Westpac's mortgage lending slowed in the second half

Westpac New Zealand's mortgage lending slowed in the six months ended September after a much brisker pace in its first half.

Mortgage lending growth eased to a 3% annual pace from the 5% pace set in the first half with the mortgage book growing to $65.8 billion, up $600 million from the first half when it added $1.4 billion to the book.

Overall lending grew at 3% for the year, down from the 4% pace in the first half.

Westpac's annual net profit fell 18% as its operating expenses and charges for bad debts jumped and as mortgage lending slowed in the second half.

The NZ subsidiary says it has been proactive in supporting customers “in challenging times,” and contacted more than 88,000 customers who were due to roll on to significantly higher fixed home loan rates “to help them understand their options.”

Westpac reported a $963 million net profit for the year ended Sept 30, down from the $1.17 billion result the previous year.

Operating expenses jumped 12% to $1.3 billion while charges for bad debts climbed to $135 million, up from $27 million the previous year. However, the bad debts charge was down from the $154 million recorded in the first half.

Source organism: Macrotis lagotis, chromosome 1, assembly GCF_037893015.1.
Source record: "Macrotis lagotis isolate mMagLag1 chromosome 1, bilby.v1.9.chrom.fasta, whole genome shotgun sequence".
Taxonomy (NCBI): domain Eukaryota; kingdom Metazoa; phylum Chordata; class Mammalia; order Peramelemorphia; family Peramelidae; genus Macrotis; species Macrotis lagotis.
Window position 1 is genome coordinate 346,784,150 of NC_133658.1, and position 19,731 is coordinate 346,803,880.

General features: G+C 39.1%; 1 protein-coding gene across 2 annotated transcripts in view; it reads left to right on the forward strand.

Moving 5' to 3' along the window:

The previous year's result included the profit from selling Westpac Life and, excluding that, this year's result was down 7%.

Extra Care expanded

Chief executive Catherine McGrath says her bank contacted more than 9,000 mortgage customers “who we've identified as most at risk of financial stress and we've expanded our Extra Care team to provide more proactive support.”

However, “hardship levels remain low and the number of homeowners behind on repayments has reduced over the past six months,” McGrath says.

Westpac's Australian parent's slides showed stressed loans rose to 1.49% of the total loan portfolio at Sept 30 from 1.33% at March 31 and 0.97% at Sept 30 last year while mortgage deliquencies above more than 90 days rose to 0.33% from 0.22% a year earlier.

The bank said it helped 5,565 Kiwis into their first home, a 7% increase on the previous year.

Those mortgages paying interest only fell to 16.5% of the book from 17.9% while high loan-to-valuation rose – the Reserve Bank eased LVR restrictions from June 1, allowing banks to lend up to 15% of new lending to owner-occupiers with deposits of less than 80%, up from 10% previously – about three-quarters of high LVR lending nationally is to first-home buyers.

Westpac's lending to those with less than a 10% deposit rose to 2.9% of new lending from 2.3% the previous year while lending to those with deposits of more than 10% but less than 20% rose to 9% from 8.6%.

The parent's slides showed brokers accounted for 51.9% of the mortgage book at Sept 30, up from 50.1% a year earlier. Its lending on investment property fell to 25.9% of the book from 26.7% a year earlier.

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